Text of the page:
Solar storm-monitoring satellite reaches orbit a million miles away

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In this article: dscovr, nasa, noaa, space

NOAA's Deep Space Climate Observatory (DSCOVR) almost become a very expensive piece of junk. It spent over a decade in storage until the Air Force injected the project with $35 million in much-needed funding. Now, the satellite has finally made it to its destination more than 100 days after SpaceX's Falcon 9 ferried it beyond our atmosphere during its first ever deep space flight. DSCOVR is now in its final orbit: a place called Lagrange point 1 (L1), located a million miles away from our planet or around four times farther than the moon. That position gives the satellite a clear view of both the sun and the Earth, allowing its instruments to effectively monitor solar winds, as well as measure ozone amounts and the planet's radiation budget.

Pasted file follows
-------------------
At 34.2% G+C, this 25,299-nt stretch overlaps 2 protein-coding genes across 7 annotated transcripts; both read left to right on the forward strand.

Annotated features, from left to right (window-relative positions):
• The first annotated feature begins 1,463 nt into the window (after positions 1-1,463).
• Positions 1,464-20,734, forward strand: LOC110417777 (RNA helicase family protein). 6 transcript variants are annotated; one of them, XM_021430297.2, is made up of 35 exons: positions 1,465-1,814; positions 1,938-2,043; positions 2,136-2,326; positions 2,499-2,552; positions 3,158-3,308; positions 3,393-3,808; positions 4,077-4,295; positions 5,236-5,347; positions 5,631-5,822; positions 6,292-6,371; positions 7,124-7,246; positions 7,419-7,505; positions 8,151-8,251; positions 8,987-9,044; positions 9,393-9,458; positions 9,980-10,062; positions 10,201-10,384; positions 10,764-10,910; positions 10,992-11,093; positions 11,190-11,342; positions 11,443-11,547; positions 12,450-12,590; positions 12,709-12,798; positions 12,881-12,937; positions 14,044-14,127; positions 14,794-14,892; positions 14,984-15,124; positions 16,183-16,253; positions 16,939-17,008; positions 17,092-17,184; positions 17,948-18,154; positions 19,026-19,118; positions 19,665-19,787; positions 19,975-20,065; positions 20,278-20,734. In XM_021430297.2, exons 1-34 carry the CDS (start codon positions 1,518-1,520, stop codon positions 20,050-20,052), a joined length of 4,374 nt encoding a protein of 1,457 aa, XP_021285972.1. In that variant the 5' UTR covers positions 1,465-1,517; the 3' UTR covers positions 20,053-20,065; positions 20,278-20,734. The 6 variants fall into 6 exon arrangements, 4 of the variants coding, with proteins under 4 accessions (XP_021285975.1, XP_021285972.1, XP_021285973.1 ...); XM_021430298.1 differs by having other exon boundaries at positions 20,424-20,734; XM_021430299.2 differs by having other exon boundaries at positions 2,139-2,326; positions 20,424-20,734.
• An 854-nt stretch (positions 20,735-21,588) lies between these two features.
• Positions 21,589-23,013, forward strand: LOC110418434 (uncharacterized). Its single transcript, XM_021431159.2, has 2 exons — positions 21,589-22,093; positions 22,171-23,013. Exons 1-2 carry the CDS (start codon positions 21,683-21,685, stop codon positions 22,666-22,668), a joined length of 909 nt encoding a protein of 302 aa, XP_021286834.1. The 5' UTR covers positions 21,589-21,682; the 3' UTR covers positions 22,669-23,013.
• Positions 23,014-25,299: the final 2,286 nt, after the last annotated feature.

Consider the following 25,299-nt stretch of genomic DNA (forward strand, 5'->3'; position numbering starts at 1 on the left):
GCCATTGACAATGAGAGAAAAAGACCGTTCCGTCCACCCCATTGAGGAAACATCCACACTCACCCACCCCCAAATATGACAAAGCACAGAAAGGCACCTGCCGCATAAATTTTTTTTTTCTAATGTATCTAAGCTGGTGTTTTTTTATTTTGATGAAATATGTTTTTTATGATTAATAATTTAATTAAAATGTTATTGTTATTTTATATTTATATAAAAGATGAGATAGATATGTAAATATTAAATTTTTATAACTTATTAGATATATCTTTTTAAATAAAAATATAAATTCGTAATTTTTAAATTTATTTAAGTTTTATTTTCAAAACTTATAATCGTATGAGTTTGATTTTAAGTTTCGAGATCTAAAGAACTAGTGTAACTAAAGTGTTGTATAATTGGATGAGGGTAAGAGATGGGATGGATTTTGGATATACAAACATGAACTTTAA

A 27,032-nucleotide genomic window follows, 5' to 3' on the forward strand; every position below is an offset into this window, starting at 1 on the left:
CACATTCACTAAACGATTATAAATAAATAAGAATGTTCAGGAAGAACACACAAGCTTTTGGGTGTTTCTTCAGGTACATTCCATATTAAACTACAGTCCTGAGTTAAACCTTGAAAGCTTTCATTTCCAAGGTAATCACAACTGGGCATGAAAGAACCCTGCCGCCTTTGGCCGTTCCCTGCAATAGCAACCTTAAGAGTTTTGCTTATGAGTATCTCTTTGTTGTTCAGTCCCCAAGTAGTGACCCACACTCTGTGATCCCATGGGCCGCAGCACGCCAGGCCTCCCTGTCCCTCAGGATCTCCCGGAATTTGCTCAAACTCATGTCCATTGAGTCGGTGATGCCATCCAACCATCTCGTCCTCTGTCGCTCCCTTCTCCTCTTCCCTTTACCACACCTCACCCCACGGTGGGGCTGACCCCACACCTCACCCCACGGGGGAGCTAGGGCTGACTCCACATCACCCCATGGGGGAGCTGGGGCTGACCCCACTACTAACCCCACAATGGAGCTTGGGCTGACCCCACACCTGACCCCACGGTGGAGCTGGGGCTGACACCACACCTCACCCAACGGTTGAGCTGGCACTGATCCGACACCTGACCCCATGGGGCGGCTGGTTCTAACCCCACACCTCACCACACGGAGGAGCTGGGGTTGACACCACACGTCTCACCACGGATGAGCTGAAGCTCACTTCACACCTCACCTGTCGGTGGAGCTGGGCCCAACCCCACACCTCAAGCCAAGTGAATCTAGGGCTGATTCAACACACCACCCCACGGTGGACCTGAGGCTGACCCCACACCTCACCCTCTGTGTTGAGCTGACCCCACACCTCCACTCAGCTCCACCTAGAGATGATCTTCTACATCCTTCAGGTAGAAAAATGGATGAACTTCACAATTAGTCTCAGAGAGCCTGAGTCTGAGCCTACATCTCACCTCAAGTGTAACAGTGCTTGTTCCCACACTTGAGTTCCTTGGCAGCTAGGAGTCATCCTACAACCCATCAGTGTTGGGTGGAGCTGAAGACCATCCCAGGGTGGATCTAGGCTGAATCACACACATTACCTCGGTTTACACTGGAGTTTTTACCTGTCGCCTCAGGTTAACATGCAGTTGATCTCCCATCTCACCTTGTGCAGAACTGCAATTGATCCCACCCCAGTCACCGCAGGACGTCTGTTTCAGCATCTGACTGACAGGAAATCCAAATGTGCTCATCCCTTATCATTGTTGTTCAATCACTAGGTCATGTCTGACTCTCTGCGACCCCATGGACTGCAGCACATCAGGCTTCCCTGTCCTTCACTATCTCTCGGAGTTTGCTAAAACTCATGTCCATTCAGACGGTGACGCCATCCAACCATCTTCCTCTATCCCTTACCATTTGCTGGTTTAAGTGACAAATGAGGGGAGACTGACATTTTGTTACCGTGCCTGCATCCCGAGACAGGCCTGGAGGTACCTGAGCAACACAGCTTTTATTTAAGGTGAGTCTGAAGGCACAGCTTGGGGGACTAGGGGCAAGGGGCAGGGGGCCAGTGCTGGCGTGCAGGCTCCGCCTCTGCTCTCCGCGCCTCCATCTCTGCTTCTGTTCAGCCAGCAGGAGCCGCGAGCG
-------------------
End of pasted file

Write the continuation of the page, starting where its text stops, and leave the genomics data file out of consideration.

According to one of NOAA's assistant administrators, Stephen Volz, the satellite "will trigger early warnings whenever it detects a surge of energy that could cause a geomagnetic storm," which could, in turn, cause telecommunication, GPS and aviation issues, as well as power disruptions. The data it'll send back will give the agency the power to predict storms' magnitudes per region, with help from a new forecast system. DSCOVR "will soon be ready to begin its mission," project manager Al Vernacchio said, but NOAA first has to check whether all of its instruments are in working order. Once it's switched on, NASA said it will be officially known as the "first operational space weather satellite in deep space."

[Image credit: NASA]

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